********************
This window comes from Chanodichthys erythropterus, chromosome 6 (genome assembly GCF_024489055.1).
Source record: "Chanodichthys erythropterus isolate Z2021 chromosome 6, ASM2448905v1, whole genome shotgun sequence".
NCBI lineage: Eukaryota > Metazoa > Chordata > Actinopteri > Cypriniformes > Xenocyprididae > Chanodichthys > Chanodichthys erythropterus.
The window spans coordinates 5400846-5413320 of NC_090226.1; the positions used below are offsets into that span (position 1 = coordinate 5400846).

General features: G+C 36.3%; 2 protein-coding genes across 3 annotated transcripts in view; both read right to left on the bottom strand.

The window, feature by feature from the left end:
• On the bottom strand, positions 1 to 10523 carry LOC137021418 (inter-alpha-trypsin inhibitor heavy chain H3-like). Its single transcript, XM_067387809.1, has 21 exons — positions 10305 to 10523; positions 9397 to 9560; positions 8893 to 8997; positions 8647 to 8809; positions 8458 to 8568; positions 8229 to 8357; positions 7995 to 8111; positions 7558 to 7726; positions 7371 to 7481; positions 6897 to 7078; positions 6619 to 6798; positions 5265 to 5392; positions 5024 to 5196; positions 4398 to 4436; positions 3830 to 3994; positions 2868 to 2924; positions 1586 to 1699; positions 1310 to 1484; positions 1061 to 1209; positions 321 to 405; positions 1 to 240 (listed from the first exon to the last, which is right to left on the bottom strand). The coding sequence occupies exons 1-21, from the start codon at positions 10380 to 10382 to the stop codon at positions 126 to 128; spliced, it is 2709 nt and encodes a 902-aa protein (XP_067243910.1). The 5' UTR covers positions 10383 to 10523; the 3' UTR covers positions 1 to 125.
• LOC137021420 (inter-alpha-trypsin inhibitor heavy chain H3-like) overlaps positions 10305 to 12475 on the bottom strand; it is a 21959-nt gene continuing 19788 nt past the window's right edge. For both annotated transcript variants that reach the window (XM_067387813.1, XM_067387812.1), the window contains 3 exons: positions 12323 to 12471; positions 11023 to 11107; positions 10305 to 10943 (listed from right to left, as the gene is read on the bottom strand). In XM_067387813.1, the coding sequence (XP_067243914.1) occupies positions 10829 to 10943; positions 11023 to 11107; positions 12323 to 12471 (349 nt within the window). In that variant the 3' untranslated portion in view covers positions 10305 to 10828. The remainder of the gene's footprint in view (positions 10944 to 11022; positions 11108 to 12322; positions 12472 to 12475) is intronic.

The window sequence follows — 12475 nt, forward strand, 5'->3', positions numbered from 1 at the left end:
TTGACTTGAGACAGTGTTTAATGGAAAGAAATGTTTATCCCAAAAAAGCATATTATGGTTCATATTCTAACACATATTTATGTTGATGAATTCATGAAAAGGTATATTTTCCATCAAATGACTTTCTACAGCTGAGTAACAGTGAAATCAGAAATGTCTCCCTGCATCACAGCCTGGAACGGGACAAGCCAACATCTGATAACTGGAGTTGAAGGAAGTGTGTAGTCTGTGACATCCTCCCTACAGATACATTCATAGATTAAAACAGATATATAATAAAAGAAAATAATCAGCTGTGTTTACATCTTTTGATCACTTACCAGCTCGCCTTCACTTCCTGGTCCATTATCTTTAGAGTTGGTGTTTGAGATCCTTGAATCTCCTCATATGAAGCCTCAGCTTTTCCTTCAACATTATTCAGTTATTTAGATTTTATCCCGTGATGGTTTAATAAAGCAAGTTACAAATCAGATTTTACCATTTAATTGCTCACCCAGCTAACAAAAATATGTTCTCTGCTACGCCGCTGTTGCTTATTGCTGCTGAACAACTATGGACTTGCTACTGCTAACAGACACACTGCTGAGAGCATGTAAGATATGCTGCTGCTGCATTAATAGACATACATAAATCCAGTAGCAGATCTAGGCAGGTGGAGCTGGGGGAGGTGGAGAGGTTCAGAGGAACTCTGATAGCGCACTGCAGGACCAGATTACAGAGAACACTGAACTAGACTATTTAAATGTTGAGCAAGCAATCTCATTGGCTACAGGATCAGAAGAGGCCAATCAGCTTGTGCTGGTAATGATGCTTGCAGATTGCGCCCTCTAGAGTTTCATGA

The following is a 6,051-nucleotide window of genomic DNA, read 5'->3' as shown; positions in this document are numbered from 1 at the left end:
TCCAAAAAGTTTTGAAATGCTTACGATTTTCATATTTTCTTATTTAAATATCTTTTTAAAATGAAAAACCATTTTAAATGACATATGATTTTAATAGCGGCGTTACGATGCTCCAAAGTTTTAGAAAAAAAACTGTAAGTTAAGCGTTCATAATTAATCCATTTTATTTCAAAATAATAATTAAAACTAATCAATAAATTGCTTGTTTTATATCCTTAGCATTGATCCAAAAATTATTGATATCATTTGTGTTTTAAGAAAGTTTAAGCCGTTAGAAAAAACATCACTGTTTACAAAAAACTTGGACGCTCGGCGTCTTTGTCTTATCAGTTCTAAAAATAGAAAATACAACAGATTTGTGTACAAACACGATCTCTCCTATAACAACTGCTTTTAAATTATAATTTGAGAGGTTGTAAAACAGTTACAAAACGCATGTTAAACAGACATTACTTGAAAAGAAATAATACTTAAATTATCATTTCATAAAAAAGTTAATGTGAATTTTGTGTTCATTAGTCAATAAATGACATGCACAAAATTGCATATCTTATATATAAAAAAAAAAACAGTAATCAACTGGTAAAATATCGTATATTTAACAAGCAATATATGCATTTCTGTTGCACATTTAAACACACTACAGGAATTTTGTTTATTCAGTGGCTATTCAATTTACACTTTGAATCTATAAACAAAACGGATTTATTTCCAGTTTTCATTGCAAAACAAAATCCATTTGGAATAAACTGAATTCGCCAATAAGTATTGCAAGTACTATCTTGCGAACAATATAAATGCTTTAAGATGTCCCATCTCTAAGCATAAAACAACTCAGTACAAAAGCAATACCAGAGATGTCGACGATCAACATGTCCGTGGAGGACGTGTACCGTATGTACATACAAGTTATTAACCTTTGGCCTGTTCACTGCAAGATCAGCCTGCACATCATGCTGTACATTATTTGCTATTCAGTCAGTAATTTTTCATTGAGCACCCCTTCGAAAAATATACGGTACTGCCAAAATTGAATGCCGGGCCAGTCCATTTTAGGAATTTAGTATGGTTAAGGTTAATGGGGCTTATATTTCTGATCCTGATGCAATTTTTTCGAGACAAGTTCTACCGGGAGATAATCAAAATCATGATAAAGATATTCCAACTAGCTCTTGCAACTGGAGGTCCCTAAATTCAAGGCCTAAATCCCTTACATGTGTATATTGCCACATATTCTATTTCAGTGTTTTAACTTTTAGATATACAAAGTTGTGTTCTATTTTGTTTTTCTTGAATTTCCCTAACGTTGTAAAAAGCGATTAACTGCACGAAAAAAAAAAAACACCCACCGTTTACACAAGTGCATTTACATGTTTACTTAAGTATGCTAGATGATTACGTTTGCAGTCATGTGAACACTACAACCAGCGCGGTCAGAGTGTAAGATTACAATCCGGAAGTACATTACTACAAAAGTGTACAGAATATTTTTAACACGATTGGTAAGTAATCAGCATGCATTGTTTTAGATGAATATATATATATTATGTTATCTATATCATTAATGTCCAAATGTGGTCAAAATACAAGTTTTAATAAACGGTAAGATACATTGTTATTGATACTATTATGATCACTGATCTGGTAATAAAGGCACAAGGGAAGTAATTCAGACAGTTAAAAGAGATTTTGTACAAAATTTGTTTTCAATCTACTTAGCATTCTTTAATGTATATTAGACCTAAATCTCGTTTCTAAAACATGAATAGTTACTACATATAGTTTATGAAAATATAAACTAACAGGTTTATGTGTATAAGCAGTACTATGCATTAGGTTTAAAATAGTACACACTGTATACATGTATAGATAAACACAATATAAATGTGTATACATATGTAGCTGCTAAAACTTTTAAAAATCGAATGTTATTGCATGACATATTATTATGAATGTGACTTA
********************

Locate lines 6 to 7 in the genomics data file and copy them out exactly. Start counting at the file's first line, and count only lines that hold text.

The window, feature by feature from the left end:
• On the bottom strand, positions 1 to 10523 carry LOC137021418 (inter-alpha-trypsin inhibitor heavy chain H3-like). Its single transcript, XM_067387809.1, has 21 exons — positions 10305 to 10523; positions 9397 to 9560; positions 8893 to 8997; positions 8647 to 8809; positions 8458 to 8568; positions 8229 to 8357; positions 7995 to 8111; positions 7558 to 7726; positions 7371 to 7481; positions 6897 to 7078; positions 6619 to 6798; positions 5265 to 5392; positions 5024 to 5196; positions 4398 to 4436; positions 3830 to 3994; positions 2868 to 2924; positions 1586 to 1699; positions 1310 to 1484; positions 1061 to 1209; positions 321 to 405; positions 1 to 240 (listed from the first exon to the last, which is right to left on the bottom strand). The coding sequence occupies exons 1-21, from the start codon at positions 10380 to 10382 to the stop codon at positions 126 to 128; spliced, it is 2709 nt and encodes a 902-aa protein (XP_067243910.1). The 5' UTR covers positions 10383 to 10523; the 3' UTR covers positions 1 to 125.